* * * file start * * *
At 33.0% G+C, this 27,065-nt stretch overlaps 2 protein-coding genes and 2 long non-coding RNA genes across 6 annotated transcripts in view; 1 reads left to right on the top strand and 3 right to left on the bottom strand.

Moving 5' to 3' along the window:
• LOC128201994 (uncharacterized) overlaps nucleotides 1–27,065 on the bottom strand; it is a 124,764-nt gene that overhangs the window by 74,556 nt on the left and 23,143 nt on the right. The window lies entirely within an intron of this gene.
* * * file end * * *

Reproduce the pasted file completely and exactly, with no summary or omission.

At 33.0% G+C, this 27,065-nt stretch overlaps 2 protein-coding genes and 2 long non-coding RNA genes across 6 annotated transcripts in view; 1 reads left to right on the top strand and 3 right to left on the bottom strand.

Moving 5' to 3' along the window:
• LOC128201994 (uncharacterized) overlaps nucleotides 1–27,065 on the bottom strand; it is a 124,764-nt gene that overhangs the window by 74,556 nt on the left and 23,143 nt on the right. The window lies entirely within an intron of this gene.